Three Keys to Putting Data-centric Security Theory into Practice

Most cybersecurity professionals agree that as more organizations move data and applications to cloud-hosted environments, traditional measures aimed at protecting IT infrastructures are not up to the task. In fact, according to Crowd Research Partners, 84 percent of organizations say traditional security solutions don’t work in cloud environments. Still, the march toward the cloud continues. According to a recent study in 2022, 83 percent of organizations surveyed said they were using either a hybrid or multi-cloud environment. More and more of them are experiencing security issues. Thales reported that 45 percent of surveyed businesses experienced a cloud-based data breach or failed audit in the past 12 months, up 5 percent from last year. For organizations to close the security gap they face in protecting new on-premise database architectures and cloud-native environments; they must take additional steps to meet the challenge.

In this post, based on a recent paper by Kuppinger-Cole Why Your Organization Needs Data-Centric Security, we will discuss the concept of data-centric security. Deceptively simple in theory, data-centric security requires a careful strategic approach to translate into a practical data security fabric that wraps protection across an organization’s architecture. There are three pillars that support effective data-centric security; a layered approach to data protection, unified data visibility, and automated data analytics. We’ll provide an overview of each pillar and explain how they fit together to ensure you can protect all of your data stores.

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1. The layered approach to data protection

The data-centric security journey begins with establishing a layered approach to data collection. Instead of trying to build an uninterrupted perimeter around all systems containing sensitive data, multiple physical, technical, and administrative controls should be strategically deployed to ensure that each risk is mitigated by several steps. in different locations. Ultimately, multiple logical layers of protection controls are placed around sensitive data, as close to it as possible.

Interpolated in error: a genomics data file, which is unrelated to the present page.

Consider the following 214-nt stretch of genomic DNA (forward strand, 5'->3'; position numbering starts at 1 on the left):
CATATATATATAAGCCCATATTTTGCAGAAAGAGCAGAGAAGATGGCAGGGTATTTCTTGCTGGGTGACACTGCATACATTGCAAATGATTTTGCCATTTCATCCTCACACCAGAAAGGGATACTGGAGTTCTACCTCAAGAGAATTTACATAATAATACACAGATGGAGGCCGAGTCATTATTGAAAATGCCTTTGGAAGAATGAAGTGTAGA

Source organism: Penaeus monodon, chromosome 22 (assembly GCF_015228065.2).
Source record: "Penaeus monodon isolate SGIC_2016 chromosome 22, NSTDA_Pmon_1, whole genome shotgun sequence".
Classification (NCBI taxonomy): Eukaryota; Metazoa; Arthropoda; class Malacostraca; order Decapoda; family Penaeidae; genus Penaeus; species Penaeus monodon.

These layers cannot work independently. They must work in tandem, with organization-wide security and compliance policies that must be translated into specific rules that discrete systems and applications can understand. To ensure that layers work well at scale, unified visibility and strong orchestration and automation capabilities must be integrated into the strategy.

Bringing machine learning into this approach provides real-time correlation of security telemetry across layers and offers intelligent decision support. This, in turn, improves efficiency (significantly reduced data to process and fewer ‘false positives’) and can support full automation of threat detection.

making data centric security theory a reality Image 1

Picture 1 – Layered, data-centric approach to information protection.

2. Unified data visibility

To achieve unified visibility across all data repositories, you must have tools to simplify, standardize, and automate compliance, data protection, and privacy management processes. It needs to work in structured, semi-structured, and unstructured data environments, or integrate with existing workflows by integrating with tools such as Splunk and ServiceNow.